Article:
"There's some controversy to it, that's for sure," he said. "But that could be a very, very good thing. And not just in California."
Even foie gras producers who were shut down by the 2012 ban are extolling the news. For 27 years, Junny Gonzalez and her husband Guillermo owned and operated Sonoma Foie Gras, then only the third domestic producer of the duck livers. The couple studied the French technique for raising the birds, Gonzalez said, then opened their operation in Sonoma in 1986. But on July 1st, 2012, the California government shut them down.
"We left everything," Gonzalez said. "They didn't give us nothing, they closed our doors just like that."
Although the ban has now been overturned, Gonzalez said she and her husband have no plans to reopen their farm. "This has been too much for my husband and myself," she said. Nevertheless, the couple is overjoyed at the repeal of the ban. "It's great news not just for chefs and restaurants," she said, "but for foie gras lovers, too."
She and her husband count themselves among that latter category. "You know we're celebrating," she said. When asked if she had plans to eat any foie gras anytime soon, Gonzalez replied, "Yes, of course! This weekend!"
Of course, not everyone is happy to welcome foie gras back onto California plates. Since the beginning of the anti-foie gras crusade, which heated up back all the way back in 2004, animal rights groups have been its leaders, calling for an end to a practice they deem cruel due to the use of metal and plastic force-feeding tubes that pour feed down the birds' throats, with the densely caloric feed aiding in the rapid development of the birds' livers. Yesterday, the Humane Society of the United States published a press release asking California Attorney General Kamala Harris to appeal the ruling.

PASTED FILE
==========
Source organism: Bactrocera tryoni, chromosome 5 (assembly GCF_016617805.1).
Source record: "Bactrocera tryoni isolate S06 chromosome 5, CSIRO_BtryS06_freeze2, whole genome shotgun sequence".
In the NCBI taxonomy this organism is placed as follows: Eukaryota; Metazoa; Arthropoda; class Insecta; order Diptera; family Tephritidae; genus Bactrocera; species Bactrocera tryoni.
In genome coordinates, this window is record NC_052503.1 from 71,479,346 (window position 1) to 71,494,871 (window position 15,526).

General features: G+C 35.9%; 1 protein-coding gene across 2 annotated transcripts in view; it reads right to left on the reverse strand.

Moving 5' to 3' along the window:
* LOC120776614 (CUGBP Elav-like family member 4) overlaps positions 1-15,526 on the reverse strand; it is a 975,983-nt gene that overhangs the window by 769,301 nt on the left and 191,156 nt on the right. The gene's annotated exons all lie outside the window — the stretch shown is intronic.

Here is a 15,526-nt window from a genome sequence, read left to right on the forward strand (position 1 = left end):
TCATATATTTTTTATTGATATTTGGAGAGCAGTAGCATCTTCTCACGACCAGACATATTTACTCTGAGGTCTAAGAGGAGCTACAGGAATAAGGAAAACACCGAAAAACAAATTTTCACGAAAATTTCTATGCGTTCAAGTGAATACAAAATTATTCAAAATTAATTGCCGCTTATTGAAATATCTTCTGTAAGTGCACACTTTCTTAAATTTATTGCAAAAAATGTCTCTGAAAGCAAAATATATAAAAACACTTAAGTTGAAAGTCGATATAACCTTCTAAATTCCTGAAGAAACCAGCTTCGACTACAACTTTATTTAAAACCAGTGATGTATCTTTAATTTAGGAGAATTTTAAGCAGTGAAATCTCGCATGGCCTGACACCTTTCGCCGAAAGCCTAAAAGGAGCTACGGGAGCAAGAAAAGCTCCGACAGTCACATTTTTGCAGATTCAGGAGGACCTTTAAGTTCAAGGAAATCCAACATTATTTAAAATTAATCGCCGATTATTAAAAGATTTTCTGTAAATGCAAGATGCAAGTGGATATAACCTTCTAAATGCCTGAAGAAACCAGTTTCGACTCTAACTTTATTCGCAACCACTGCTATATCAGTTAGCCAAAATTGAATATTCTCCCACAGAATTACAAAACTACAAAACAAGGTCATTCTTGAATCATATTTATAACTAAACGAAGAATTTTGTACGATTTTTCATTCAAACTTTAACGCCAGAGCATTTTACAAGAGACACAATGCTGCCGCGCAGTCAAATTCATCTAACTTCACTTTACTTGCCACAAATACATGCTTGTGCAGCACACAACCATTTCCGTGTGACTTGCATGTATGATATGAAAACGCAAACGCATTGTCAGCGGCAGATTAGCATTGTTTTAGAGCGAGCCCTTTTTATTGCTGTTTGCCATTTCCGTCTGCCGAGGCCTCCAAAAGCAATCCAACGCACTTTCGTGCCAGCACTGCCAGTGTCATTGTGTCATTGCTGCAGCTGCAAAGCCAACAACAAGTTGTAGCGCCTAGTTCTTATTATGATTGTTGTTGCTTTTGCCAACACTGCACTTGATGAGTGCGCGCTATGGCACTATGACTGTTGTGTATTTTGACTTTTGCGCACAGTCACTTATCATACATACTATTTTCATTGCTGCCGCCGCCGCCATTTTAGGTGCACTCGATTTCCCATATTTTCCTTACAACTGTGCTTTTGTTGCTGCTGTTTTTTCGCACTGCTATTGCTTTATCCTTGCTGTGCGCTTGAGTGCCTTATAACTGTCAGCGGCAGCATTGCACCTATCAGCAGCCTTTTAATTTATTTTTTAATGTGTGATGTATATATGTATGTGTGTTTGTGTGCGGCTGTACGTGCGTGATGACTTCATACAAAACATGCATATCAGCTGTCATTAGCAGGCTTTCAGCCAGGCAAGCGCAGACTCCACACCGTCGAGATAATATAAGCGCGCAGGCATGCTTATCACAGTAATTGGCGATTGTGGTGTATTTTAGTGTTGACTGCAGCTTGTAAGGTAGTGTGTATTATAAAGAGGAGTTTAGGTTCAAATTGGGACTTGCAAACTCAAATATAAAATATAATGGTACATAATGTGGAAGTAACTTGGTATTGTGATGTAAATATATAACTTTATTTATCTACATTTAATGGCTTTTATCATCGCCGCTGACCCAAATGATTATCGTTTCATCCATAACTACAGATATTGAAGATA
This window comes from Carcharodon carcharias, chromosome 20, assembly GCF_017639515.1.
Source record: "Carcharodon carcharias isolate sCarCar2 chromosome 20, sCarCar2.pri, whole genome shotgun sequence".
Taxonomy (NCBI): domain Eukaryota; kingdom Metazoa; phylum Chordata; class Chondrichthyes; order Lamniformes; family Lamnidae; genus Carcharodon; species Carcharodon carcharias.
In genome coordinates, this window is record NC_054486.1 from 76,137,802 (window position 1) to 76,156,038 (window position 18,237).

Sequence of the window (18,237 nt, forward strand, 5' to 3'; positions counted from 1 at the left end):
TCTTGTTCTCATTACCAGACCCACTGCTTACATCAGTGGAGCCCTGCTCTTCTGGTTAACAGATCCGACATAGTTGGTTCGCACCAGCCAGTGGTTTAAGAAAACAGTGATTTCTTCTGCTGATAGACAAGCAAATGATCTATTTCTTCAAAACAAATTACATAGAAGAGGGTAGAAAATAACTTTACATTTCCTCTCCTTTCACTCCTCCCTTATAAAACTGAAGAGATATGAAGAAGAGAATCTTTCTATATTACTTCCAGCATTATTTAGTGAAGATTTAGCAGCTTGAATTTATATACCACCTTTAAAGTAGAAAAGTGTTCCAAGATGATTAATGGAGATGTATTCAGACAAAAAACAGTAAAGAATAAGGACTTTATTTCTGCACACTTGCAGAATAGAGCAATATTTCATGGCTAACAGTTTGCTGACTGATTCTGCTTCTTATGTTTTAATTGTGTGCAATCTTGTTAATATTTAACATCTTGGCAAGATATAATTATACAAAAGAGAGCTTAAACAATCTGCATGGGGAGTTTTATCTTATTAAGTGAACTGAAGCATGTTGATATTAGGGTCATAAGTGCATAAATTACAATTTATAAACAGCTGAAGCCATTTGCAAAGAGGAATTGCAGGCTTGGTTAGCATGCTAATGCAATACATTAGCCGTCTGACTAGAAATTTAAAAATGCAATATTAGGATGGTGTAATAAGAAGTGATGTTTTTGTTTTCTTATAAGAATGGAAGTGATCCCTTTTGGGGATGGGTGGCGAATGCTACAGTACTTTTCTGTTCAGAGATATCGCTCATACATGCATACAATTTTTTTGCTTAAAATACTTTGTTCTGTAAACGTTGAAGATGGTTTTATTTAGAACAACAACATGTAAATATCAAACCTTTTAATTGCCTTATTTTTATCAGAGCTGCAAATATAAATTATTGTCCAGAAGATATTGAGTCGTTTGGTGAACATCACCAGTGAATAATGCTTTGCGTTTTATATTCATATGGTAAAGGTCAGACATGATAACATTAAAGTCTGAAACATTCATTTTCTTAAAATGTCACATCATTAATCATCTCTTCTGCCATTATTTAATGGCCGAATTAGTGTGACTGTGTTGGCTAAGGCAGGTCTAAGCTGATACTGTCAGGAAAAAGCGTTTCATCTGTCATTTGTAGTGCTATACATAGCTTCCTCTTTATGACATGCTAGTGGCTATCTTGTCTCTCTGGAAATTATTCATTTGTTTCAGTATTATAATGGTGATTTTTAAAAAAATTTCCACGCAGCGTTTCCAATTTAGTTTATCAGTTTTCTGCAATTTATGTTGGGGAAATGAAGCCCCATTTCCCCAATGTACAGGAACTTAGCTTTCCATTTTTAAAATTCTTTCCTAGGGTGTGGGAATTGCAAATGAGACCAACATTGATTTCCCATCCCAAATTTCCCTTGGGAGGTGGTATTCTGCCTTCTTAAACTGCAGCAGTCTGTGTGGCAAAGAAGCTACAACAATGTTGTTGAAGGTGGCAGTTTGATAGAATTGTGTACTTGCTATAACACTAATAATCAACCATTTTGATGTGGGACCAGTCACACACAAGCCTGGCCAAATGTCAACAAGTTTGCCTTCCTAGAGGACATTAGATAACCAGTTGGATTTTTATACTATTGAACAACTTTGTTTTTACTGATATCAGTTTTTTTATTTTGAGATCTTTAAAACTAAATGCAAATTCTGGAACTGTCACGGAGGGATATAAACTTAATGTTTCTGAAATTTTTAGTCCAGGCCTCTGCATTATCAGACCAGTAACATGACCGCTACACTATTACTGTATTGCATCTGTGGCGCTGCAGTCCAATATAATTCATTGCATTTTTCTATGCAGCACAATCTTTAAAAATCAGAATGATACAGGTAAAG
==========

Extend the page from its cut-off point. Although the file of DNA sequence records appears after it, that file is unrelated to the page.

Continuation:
Paul Shapiro is the Vice President of Farm Animal Protection at HSUS. He told MUNCHIES that he and his colleagues are very emphatically not celebrating California's new ruling. And he called out the chefs and restaurateurs who are in favor of it as also being in favor of animal cruelty.
"People who are celebrating the fact that they can participate in animal abuse have a lot of soul-searching to do," Shapiro said. Despite reports attempting to debunk the common belief that foie gras force-feeding is problematic, Shapiro asserted that "foie gras is one of the most cruel and inhumane products that comes out of our factory farming system today."
The judge who ruled the foie gras ban unconstitutional, Stephen V. Wilson of the United States District Court, said it was an attempt to override existing federal law regulating poultry products, according to the Times article.
"We vehemently disagree," Shapiro said. "California lawmakers were right to ban the products of animal cruelty. And the Attorney General is tasked with defending California's laws."
For that reason, Shapiro believes that Attorney General Harris will overturn the ruling. But in the meantime, California chefs and diners will likely have ample opportunity to gorge on the prized engorged livers.
"Like any legal process," Shapiro pointed out, "this could be a many-months-long one."